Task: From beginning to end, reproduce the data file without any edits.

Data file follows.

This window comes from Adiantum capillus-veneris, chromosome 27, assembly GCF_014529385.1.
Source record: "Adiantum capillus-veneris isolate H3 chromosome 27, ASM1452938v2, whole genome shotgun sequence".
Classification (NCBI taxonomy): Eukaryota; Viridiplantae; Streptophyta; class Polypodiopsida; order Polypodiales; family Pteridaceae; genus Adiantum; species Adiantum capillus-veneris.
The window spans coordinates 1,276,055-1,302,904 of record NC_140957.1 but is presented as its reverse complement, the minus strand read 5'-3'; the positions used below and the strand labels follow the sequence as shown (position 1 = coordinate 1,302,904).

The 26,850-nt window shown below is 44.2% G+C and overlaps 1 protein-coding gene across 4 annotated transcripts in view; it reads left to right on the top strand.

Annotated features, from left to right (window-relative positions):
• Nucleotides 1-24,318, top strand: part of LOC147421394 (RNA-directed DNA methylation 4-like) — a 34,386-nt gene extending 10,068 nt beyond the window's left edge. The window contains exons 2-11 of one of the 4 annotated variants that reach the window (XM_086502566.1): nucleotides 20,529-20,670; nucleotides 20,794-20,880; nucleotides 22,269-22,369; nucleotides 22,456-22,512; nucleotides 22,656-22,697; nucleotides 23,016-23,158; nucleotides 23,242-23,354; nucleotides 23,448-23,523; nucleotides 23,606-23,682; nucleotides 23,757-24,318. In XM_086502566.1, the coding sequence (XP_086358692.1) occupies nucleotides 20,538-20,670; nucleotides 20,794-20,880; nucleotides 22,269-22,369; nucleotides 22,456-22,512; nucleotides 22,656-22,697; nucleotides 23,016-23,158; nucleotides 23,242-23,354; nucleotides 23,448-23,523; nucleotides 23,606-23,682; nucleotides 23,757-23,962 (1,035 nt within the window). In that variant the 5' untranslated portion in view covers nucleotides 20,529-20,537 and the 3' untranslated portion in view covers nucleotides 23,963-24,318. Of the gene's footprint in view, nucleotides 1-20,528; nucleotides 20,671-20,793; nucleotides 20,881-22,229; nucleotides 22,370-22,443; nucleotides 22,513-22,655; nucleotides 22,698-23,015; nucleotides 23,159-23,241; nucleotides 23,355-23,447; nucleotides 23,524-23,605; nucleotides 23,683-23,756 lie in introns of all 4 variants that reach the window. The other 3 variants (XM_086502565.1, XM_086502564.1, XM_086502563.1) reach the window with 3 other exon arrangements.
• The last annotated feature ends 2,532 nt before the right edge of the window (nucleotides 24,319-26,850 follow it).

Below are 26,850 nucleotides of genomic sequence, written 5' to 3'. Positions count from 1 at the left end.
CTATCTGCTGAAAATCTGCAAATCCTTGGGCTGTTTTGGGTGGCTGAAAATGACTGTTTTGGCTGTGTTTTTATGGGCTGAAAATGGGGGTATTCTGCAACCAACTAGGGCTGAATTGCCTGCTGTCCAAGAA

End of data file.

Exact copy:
This window comes from Adiantum capillus-veneris, chromosome 27, assembly GCF_014529385.1.
Source record: "Adiantum capillus-veneris isolate H3 chromosome 27, ASM1452938v2, whole genome shotgun sequence".
Classification (NCBI taxonomy): Eukaryota; Viridiplantae; Streptophyta; class Polypodiopsida; order Polypodiales; family Pteridaceae; genus Adiantum; species Adiantum capillus-veneris.
The window spans coordinates 1,276,055-1,302,904 of record NC_140957.1 but is presented as its reverse complement, the minus strand read 5'-3'; the positions used below and the strand labels follow the sequence as shown (position 1 = coordinate 1,302,904).

The 26,850-nt window shown below is 44.2% G+C and overlaps 1 protein-coding gene across 4 annotated transcripts in view; it reads left to right on the top strand.

Annotated features, from left to right (window-relative positions):
• Nucleotides 1-24,318, top strand: part of LOC147421394 (RNA-directed DNA methylation 4-like) — a 34,386-nt gene extending 10,068 nt beyond the window's left edge. The window contains exons 2-11 of one of the 4 annotated variants that reach the window (XM_086502566.1): nucleotides 20,529-20,670; nucleotides 20,794-20,880; nucleotides 22,269-22,369; nucleotides 22,456-22,512; nucleotides 22,656-22,697; nucleotides 23,016-23,158; nucleotides 23,242-23,354; nucleotides 23,448-23,523; nucleotides 23,606-23,682; nucleotides 23,757-24,318. In XM_086502566.1, the coding sequence (XP_086358692.1) occupies nucleotides 20,538-20,670; nucleotides 20,794-20,880; nucleotides 22,269-22,369; nucleotides 22,456-22,512; nucleotides 22,656-22,697; nucleotides 23,016-23,158; nucleotides 23,242-23,354; nucleotides 23,448-23,523; nucleotides 23,606-23,682; nucleotides 23,757-23,962 (1,035 nt within the window). In that variant the 5' untranslated portion in view covers nucleotides 20,529-20,537 and the 3' untranslated portion in view covers nucleotides 23,963-24,318. Of the gene's footprint in view, nucleotides 1-20,528; nucleotides 20,671-20,793; nucleotides 20,881-22,229; nucleotides 22,370-22,443; nucleotides 22,513-22,655; nucleotides 22,698-23,015; nucleotides 23,159-23,241; nucleotides 23,355-23,447; nucleotides 23,524-23,605; nucleotides 23,683-23,756 lie in introns of all 4 variants that reach the window. The other 3 variants (XM_086502565.1, XM_086502564.1, XM_086502563.1) reach the window with 3 other exon arrangements.
• The last annotated feature ends 2,532 nt before the right edge of the window (nucleotides 24,319-26,850 follow it).

Below are 26,850 nucleotides of genomic sequence, written 5' to 3'. Positions count from 1 at the left end.
CTATCTGCTGAAAATCTGCAAATCCTTGGGCTGTTTTGGGTGGCTGAAAATGACTGTTTTGGCTGTGTTTTTATGGGCTGAAAATGGGGGTATTCTGCAACCAACTAGGGCTGAATTGCCTGCTGTCCAAGAA